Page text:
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The Ethics Of Governance – YJ Draiman

The Ethics of Governance - YJ Draiman

When we have a set of principles, of values, which we have been learning for many years, we organize our life following this structure, and then we try to apply that frame of mind to practical situations in our life. But often, we find ourselves in a sort of uncomfortable position because the moment we try to apply our values to this very present practical issue, we feel that the situation is not as clear as we would like, that we can not tell very clearly which is the best possible alternative. Often, it is not a choice between good answers and bad answers, good and evil, but maybe between two good things or two bad things. We would like to be much surer about our decisions.
When this happens in government, it is even worse because the whole society and beyond is affected by your decision. You are not dealing with your own life. You are dealing with many millions of lives at the same time. Maybe things will never be the same again in the future because of your decision. Hence, ethical decisions in government are; How do you apply your theoretical values to practical decisions where you do not have pure answers and when the whole life of your society or community will be affected?
I have found a plethora of relevant information on the Web. You have very good practical advice and tips on how to deal with these problems. The first is to get the facts. For example, when you have a headache, probably, the headache is not the problem; the headache is the symptom of the problem. If you hit your head against the wall, that's Scenario A. If you have a hangover, that is Scenario B. If you have a tumor in your brain, that is Scenario C. Therefore, to have a headache is just a symptom of something else. What you need to do if you have the symptom or a group of symptoms is to try to sort them out, to elaborate possible explanations for them-that is how doctors precede. For each possible explanation, you can have an action plan and then you have to implement it. So you go from practical things-the headache-to theoretical things-the possible diagnosis-then to the possible solutions-the prescription-and then back to the practical field-the treatment or the implementation of the cure.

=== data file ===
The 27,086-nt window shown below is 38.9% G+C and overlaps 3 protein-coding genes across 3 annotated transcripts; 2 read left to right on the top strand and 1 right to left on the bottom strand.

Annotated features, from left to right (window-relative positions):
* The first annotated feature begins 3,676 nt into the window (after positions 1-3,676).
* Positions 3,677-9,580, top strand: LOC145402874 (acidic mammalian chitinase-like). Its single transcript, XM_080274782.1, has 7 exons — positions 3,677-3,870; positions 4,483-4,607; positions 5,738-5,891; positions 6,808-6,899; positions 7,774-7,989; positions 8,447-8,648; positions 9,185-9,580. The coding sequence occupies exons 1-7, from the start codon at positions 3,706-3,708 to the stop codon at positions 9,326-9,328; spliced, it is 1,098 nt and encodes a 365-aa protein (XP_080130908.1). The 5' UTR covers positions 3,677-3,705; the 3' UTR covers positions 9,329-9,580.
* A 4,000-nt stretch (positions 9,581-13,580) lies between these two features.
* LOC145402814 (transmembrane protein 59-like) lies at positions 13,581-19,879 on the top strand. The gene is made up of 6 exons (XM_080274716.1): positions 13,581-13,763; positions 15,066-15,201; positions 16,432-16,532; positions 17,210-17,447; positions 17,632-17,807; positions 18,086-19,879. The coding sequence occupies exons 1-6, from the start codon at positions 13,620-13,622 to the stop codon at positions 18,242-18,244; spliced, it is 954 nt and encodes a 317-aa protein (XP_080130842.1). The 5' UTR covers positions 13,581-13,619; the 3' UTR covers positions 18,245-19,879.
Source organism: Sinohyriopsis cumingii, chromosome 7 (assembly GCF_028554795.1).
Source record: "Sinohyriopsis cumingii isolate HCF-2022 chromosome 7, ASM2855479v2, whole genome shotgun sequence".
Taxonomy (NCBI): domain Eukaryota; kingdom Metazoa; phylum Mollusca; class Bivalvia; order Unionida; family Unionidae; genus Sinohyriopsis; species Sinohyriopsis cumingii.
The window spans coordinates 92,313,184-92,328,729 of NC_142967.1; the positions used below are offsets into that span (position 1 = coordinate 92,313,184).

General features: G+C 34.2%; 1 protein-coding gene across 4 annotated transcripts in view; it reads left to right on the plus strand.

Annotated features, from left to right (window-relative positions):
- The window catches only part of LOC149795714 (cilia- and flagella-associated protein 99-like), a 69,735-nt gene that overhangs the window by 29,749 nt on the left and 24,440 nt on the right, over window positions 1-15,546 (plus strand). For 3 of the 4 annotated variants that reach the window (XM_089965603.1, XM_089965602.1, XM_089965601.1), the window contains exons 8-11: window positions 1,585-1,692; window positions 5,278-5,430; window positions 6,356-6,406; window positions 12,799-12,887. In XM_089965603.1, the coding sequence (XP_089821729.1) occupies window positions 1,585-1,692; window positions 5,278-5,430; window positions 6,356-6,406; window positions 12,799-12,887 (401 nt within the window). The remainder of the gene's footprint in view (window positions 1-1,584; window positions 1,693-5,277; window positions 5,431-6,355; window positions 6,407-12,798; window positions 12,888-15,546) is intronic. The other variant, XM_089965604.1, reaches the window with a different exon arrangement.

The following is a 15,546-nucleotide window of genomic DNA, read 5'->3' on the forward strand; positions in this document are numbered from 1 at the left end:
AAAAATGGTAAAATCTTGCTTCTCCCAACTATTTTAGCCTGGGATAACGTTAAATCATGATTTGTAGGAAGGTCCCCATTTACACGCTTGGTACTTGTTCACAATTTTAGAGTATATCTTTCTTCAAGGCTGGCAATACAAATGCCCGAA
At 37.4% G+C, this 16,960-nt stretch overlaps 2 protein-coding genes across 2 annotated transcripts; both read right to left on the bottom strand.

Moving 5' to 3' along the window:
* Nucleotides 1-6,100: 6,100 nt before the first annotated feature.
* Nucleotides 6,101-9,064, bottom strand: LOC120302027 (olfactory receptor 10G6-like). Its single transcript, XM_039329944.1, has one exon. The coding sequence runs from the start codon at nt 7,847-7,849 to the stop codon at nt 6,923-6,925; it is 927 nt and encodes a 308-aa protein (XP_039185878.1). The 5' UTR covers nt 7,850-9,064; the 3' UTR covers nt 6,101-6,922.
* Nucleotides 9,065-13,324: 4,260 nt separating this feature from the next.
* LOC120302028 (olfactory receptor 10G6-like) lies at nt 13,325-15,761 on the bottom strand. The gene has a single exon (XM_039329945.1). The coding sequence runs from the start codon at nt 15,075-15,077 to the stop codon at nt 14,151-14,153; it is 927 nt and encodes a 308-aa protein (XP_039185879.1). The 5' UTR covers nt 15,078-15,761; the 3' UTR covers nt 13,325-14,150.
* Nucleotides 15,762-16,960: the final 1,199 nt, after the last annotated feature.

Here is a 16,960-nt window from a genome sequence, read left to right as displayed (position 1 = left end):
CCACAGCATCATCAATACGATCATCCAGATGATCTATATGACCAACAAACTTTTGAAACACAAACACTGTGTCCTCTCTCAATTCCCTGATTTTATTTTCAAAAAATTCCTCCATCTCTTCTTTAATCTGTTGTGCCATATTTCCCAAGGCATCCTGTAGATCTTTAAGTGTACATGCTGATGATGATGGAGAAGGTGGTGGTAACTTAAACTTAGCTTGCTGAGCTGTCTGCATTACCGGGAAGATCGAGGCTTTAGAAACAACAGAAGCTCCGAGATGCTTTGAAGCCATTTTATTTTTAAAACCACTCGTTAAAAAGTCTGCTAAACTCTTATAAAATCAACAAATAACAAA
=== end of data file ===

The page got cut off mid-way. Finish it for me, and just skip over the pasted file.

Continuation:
You have more or less the same system dealing with the problems in government. You need all the facts. The facts can be the symptoms or the problem. You never know which is it at the instant you start analyzing the problem. Thus, you get the facts, and afterwards you try to make some sense of them. You have some theories or hypothesis of what is causing the symptoms. In addition, you try to implement the course of action. Only after you have consulted with your advisers, you want to have as much input as possible.
You also have to deal with the problem in ethical terms. The ethical approach is the Utilitarian. You have to balance how much good and how much evil you produce with your actions. If the good outweighs the evil, you should do it, as it is a sort of balance. The second is based on the concept of rights. There are some basic human rights that you have to respect. You are not allowed to affect those human rights in order to produce positive affect in your society. The third one is founded; on the concept of justice or fairness. We have at least three different concepts about justice. You can have distributive justice in which you try to distribute all the goods of the society according to the needs of the people. However, you can also have the concept of contribution. In this case, you are not receiving on the base of what you need but on the base of what you are contributing to society. In addition, you have the compensation concept. In this circumstance, you have the right for compensation if you have losses or harm done due to others. The fourth major ethical approach is a foundation on virtues. The question is not what I should do, but what kind of society would I like to have in the future. How are my actions going to contribute to that future? In addition, you have the common good, the concept in which you are doing things that are equally good for everybody in your community.

YJ Draiman